U.S. airlines cut 27,500 jobs in the year that ended in February, a 6.6 percent drop, the U.S. Department of Transportation said Tuesday.
Passenger airlines employed 391,682 U.S. workers in February compared with 419,200 during the same month in 2008, the agency’s Bureau of Transportation Statistics said in a release. Airline employment, however, is up by 100 jobs nationwide since January 2000.
Delta Air Lines Inc. cut its work force by 6.6 percent since February 2008 to 45,300 full-time-equivalent workers from 48,500. Its merger partner, Northwest Airlines Corp., which was reported separately, cut its work force 5.4 percent to 27,800 from 29,400.
Overall, Delta’s work force is 16.9 percent smaller than in 2005, and Northwest’s is 27.5 percent smaller.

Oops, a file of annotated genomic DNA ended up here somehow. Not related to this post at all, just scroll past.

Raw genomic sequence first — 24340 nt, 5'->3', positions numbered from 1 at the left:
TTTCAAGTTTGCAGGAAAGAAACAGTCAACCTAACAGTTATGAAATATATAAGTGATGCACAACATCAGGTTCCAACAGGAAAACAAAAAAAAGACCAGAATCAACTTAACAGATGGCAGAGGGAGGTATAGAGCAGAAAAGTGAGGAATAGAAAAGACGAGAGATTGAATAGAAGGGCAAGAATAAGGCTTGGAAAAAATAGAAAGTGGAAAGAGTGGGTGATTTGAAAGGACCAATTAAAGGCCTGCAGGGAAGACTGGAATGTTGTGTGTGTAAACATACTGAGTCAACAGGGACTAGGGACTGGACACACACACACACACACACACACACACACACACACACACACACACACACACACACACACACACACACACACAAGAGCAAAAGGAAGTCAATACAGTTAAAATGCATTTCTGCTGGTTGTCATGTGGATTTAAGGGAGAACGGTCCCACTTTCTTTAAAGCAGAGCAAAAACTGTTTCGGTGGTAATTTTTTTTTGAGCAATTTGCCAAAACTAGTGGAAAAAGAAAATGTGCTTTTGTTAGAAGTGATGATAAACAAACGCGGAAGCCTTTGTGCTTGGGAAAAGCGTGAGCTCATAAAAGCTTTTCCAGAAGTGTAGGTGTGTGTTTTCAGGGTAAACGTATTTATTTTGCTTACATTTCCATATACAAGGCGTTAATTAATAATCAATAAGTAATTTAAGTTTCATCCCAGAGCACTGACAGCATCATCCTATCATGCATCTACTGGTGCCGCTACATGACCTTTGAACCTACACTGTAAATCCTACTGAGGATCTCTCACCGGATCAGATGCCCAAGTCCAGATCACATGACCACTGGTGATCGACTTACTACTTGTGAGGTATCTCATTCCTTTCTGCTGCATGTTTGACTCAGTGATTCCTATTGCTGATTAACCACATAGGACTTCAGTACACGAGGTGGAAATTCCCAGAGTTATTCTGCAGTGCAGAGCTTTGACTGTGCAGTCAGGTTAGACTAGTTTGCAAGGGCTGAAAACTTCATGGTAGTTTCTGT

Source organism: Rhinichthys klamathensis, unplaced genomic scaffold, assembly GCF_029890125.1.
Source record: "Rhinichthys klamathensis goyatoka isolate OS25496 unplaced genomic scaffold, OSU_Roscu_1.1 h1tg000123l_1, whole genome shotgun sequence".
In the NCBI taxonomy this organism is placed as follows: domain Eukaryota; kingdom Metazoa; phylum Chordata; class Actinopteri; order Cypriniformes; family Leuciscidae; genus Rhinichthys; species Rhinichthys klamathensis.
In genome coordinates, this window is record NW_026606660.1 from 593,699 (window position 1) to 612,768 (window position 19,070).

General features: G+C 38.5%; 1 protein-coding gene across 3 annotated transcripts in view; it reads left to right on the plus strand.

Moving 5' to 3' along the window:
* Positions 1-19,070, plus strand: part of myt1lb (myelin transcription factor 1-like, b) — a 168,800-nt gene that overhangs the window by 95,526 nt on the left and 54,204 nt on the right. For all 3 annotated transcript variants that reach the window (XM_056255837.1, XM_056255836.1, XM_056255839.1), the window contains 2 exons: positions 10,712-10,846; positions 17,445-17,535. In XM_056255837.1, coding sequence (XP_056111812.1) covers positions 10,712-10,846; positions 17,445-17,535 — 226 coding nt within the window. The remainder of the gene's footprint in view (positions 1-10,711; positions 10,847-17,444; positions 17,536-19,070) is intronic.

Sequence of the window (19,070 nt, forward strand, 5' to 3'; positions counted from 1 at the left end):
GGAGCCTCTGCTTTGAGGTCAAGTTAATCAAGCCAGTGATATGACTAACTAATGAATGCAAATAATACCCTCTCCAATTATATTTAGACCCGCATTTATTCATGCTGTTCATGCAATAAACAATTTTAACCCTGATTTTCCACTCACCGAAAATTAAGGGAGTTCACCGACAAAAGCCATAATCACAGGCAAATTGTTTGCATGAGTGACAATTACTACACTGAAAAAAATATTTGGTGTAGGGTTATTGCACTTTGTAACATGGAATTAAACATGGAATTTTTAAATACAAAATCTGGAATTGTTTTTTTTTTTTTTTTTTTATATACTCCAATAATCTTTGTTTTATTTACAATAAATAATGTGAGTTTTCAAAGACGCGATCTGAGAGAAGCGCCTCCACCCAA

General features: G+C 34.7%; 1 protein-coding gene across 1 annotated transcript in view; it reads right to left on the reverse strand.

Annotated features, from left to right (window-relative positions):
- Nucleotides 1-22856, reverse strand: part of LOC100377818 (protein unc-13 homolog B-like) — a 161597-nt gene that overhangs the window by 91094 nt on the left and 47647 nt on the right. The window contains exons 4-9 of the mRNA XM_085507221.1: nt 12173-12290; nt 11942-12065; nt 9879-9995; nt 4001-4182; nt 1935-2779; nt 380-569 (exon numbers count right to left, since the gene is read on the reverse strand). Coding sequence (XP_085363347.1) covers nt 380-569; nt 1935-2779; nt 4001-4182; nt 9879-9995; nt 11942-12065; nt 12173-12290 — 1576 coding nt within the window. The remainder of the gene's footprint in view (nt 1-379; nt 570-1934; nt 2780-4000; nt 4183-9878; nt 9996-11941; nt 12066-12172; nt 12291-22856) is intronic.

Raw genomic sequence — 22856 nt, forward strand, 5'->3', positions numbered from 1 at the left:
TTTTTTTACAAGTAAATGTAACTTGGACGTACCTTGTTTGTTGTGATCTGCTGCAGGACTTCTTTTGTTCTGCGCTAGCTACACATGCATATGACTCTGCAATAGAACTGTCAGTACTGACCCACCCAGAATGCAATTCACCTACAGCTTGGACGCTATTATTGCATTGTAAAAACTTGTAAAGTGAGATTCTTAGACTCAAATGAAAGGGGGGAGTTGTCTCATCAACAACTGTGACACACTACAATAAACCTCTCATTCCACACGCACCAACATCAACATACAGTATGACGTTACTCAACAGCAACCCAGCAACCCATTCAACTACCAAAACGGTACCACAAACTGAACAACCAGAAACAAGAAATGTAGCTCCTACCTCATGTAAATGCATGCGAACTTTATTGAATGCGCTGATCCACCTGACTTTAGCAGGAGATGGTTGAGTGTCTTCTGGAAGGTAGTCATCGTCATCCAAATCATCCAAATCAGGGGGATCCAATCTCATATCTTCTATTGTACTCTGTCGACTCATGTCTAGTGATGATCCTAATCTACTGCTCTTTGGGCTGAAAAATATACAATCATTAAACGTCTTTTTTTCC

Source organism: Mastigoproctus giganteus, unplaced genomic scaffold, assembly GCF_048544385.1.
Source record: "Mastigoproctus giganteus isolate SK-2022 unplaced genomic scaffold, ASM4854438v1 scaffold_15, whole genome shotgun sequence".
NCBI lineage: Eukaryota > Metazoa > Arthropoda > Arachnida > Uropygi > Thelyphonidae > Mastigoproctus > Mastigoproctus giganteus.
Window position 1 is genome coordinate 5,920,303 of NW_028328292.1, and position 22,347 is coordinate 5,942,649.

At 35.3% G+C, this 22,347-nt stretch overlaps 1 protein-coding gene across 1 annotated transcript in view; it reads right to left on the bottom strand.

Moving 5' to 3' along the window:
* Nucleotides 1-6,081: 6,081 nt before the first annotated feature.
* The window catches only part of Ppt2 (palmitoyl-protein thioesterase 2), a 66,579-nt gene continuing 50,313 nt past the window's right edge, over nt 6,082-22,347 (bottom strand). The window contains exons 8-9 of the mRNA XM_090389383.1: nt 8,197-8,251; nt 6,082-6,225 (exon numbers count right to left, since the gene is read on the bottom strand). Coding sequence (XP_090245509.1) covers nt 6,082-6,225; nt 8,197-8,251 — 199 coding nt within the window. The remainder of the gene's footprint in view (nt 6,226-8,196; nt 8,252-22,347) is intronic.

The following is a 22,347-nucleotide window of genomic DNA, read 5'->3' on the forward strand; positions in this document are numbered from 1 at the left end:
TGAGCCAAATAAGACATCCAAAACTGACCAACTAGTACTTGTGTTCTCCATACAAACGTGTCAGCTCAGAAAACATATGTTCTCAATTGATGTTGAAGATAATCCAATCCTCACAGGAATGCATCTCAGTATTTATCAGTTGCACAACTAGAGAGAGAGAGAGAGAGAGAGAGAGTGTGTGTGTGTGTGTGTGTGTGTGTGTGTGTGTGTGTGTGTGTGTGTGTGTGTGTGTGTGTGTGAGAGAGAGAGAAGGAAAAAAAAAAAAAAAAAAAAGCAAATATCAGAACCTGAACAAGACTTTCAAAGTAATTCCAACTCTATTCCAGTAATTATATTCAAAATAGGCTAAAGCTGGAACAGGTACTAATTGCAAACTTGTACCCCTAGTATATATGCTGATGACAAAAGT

Financially troubled United Airlines trimmed its work force by the greatest amount in the year that ended in February, 12.7 percent to 45,800 from 52,400.
Airlines were hit hard last year by record spikes in jet fuel prices and weak consumer and business spending.
Southwest Airlines, the only leading carrier to add employees, added 1,473 workers in the year that ended in February and has more than 35,400 workers.